"It is right that Russia should now be called before the International Court of Justice and right that President Putin should appear before the International Criminal Court. There is no question that what they are doing is war crimes,” he said.

Last week, Biden called Putin a "murderous dictator" and a "pure thug,” after calling him a "war criminal."

Biden criticized Putin and the Russian military action in Ukraine, saying, "My generic point is that, you know, now you have Ireland and Great Britain... standing together against a murderous dictator, a pure thug who is waging an immoral war against the people of Ukraine."

Biden earlier called Putin a "war criminal" over the military operation in Ukraine.

Russia denounced the comments as “unacceptable and unforgivable."

"We believe such rhetoric to be unacceptable and unforgivable on the part of the head of a state whose bombs have killed hundreds of thousands of people around the world," Kremlin spokesman Dmitry Peskov said on March 16.

“Such statements from the American president, unworthy of a statesman of such high rank, put Russian-American relations on the verge of rupture,” the Russian foreign ministry said in a statement on March 21.

The US accusations came from the president of the country that has invaded and occupied about half a dozen countries since 9/11.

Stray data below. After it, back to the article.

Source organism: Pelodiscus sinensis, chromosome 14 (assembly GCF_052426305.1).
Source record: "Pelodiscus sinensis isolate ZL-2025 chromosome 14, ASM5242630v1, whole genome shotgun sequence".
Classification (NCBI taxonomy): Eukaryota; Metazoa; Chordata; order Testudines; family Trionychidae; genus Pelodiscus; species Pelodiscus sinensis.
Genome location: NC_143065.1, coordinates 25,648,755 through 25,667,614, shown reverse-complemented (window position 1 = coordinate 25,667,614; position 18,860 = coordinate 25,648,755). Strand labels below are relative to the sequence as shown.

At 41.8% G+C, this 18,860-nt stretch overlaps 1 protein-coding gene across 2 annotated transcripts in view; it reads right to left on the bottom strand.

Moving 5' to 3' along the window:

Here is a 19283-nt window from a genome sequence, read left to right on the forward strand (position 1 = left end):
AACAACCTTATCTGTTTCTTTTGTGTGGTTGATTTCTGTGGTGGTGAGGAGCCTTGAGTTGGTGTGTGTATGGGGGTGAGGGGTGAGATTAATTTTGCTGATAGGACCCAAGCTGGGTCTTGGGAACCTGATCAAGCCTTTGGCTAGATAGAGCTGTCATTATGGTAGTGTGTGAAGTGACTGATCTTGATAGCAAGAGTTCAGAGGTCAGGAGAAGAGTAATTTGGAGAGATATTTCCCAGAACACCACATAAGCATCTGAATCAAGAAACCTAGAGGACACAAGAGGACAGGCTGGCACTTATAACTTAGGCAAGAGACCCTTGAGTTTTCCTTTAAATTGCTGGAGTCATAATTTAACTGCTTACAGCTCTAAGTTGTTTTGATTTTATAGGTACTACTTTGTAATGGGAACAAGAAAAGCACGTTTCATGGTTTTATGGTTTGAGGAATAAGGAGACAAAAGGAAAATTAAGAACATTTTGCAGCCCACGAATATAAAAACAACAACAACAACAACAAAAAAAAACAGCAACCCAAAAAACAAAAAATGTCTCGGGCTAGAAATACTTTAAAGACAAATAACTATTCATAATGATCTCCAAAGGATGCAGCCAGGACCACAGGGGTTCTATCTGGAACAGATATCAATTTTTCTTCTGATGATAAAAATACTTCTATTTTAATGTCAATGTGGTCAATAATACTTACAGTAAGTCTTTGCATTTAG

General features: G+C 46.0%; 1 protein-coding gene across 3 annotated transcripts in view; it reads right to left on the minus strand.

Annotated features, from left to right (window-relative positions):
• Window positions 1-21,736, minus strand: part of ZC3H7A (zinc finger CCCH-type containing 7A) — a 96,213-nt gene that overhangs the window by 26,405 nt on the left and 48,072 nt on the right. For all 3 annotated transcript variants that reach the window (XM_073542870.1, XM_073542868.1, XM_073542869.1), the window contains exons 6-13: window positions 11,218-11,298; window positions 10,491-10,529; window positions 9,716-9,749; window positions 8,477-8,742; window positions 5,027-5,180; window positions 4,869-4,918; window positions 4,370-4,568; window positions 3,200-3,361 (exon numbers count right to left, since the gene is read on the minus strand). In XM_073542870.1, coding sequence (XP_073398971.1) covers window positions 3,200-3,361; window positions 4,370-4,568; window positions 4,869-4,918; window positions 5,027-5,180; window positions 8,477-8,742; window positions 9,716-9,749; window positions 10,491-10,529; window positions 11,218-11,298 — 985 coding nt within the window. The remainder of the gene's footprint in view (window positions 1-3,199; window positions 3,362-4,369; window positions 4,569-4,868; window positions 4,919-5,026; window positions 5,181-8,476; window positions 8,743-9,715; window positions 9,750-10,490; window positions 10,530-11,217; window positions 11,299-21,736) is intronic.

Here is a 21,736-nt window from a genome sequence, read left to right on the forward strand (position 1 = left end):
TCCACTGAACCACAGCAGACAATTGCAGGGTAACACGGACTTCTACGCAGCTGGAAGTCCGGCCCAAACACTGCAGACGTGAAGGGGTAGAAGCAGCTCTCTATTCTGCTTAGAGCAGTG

Biden, in the entire course of his political career, has never opposed US military exploits or condemned their devastating effects on other countries.

Rift over Ukraine exposed as UK delegation to India called off

Meanwhile, a high-powered British delegation to India led by the House of Commons Speaker, Sir Lindsay Hoyle, was called off on Thursday at the last minute in a sign of a growing rift over India’s refusal to join the US-led alliance against Russia.

The 10-member-strong delegation has been in discussion with India since January and was planning to visit Delhi and Rajasthan, but the Indian government has reportedly declined to accept the delegation.

India says US, Russia ties 'stand on their own merit'

In reply to a query whether the Ukraine war had affected Indian ties with the United States and Russia, the Indian foreign ministery told parliament on Thursday said India has friendly relations with both that stand on their own merit.

India has rejected the pressure from the United States and imposed any sanctions on Russia.

"India has called for immediate cessation of hostilities and return to the path of diplomacy and dialogue with respect to the conflict in Ukraine," junior foreign minister Meenakashi Lekhi told parliament.

"India has close and friendly relations with both the U.S. and Russia," she added. "They stand on their own merit."

Biden said this week India was the only one of the Quad group of nations that was "somewhat shaky" in acting against Russia. Aimed at containing China,

The Quad group was created by Washington to contain China. The grouping consists of Australia, India, Japan and the United States.


Press TV’s website can also be accessed at the following alternate addresses:

www.presstv.ir

www.presstv.co.uk

SHARE THIS ARTICLE
Press TV News Roku